Yet this year, returning as an adjunct faculty to teach one class at the George Mason University, I find myself completely fed up with the current version of Blackboard. Does it exist to provide easy, intuitive, and quick options that facilitate learning? No. It offers a blackboxed, behemoth system that is not open, not attractive, and offers nonsensical descriptions of things. (Like, if you just want to upload a pdf for students to read, you have to create “content” rather than “upload a file.” FYI – that’s not creating content, you’re offering content that someone has already written, and you’re not even creating the metadata for the file, Blackboard is.)

I want my students to be able to upload files to a folder that I can see and they can see, but not everyone else in class can see. Sounds easy, right? But BB doesn’t offer that any more (see above). Instead, if I want that, I’d have to use dropbox. In fact, that is the course I’m taking – using systems that do exactly what I want them to (and that students might actually use) rather than going through the plodding irritation of creating individual module after module. I want the tools I use to teach to be easy to use, lightweight, and to make things easier to do what I want, not more time consuming. And yes, perhaps tools that students might actually want to use. For example, I’m using a mixed suite of tools so far in teaching an archives course, including:

  • Email (Google, and also Office365) – some classics never go away
  • Dokuwiki
  • Twitter
  • Medium.com
  • Google Docs
  • WordPress (the version provided through GMU)
  • Blackboard (begrudgingly, but it does offer a login-protected place for grades and non-public announcements)

I’m afraid that this may be only one of a series of rants as I make my way back into the morass of teaching technology this term. The death knell of the open-source LMS that served the needs of educators and learners probably sounded long ago, and it feels like slogging through the tar pits to even use parts of Blackboard these days.

</rant>

Corn chip music

jesseajohnston:

Most certainly one of today’s most entertaining, and flavorful, examples of cross-domain use of music…

Originally posted on Bibliolore:

corn chip music

US patent 7942311, granted 17 May 2011 to George Eapen of Frisco, Texas, describes a  method for identifying sequenced flavor notes in a food product and developing a musical passage that represents or artistically relates to the tasting experience of the flavor notes. The passage is played and listened to concurrently with tasting the food product, thus producing a combined sensory experience.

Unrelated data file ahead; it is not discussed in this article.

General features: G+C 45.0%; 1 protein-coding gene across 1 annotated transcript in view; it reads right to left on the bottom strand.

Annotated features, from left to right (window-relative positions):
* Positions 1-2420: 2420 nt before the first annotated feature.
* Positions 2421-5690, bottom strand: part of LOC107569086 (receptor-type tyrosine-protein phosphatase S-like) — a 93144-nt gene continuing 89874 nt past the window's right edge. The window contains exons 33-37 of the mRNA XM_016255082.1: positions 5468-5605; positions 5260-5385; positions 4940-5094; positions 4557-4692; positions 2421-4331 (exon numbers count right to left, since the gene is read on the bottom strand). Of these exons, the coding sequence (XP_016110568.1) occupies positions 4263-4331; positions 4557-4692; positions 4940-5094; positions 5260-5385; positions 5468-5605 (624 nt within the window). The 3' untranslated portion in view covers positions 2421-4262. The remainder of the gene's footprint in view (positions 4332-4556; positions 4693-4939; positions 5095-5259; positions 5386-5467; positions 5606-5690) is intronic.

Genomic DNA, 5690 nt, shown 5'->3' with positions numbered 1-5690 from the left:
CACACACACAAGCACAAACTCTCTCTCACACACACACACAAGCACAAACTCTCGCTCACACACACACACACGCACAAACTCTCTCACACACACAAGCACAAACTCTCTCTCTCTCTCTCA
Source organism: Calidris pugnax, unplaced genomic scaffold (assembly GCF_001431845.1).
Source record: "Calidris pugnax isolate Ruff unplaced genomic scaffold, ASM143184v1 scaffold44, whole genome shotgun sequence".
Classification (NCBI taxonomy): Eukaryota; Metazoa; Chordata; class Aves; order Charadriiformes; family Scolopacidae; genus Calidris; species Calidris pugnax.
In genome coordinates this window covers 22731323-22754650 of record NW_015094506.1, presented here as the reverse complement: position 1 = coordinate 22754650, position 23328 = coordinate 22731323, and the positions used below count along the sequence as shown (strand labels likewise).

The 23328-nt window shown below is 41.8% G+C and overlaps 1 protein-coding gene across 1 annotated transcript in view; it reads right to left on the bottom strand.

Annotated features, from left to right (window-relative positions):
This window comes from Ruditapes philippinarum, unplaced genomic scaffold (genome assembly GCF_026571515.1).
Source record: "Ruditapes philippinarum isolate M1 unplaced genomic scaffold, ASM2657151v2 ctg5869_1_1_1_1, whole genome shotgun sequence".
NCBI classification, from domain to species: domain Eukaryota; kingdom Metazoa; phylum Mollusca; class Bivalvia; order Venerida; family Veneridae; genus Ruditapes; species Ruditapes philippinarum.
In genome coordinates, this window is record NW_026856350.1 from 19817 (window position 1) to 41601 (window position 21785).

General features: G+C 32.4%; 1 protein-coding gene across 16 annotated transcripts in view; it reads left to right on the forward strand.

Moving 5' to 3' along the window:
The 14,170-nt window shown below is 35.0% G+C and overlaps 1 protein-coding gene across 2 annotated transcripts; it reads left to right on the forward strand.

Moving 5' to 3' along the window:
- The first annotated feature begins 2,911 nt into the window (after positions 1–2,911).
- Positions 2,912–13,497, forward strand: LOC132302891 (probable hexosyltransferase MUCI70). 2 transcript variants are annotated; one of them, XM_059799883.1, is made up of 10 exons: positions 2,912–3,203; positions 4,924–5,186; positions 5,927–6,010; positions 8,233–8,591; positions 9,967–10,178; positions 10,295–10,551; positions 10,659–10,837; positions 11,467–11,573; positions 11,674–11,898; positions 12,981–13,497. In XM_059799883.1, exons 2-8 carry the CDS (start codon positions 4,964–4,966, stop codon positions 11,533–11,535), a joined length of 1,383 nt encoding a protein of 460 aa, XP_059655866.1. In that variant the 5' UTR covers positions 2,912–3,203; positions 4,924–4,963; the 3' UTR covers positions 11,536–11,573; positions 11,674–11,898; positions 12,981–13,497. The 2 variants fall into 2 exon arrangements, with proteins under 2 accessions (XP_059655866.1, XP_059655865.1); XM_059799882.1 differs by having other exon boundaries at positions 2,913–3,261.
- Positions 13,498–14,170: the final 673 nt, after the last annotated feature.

The document includes data from a panel testing of a salsa verde flavored corn chip, which identified the flavor notes cilantro, tomatillo, lime, and an unspecified “spice flavor”. The inventor explains how these flavor notes can generate musical passages.

Eapen assigned rights to the patent to the corn chip giant Frito-Lay, presumably for its use in their marketing of corn chips.

This according to “Music to your tongue: In a bid for more emotional snacking, Frito-Lay patents culinary theme songs” by Marc Abrahams

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The esoteric phonograph

jesseajohnston:

Always fun to be reminded about the spiritual roots of humble sound reproduction!

Originally posted on Bibliolore:

Edison phonograph

Emerging in the gaps between biology and physics, matter and unseen ether, electricity is a liminal force that inevitably carries a powerful imaginative charge both ethereal and anxious.

Many of the influential early figures in the science of electricity, such as Samuel Morse, Alexander Graham Bell, and Guglielmo Marconi, couched the new technology in mysticism and spiritualism, or even linked it to extraterrestrial life. Even the inventor of the phonograph himself was somewhat of a techno-spiritualist; Thomas Edison once attempted to build a radio device capable of capturing the voices of the dead.

Since then, musicians and composers both highbrow and popular have twiddled and tweaked electronic and electrical instruments, as well as electromagnetic recording and broadcasting technologies, to tune into new sonic, compositional, and expressive possibilities. In so doing, they have also gone a long way toward reimagining the scrambled boundaries of subjectivity as it makes…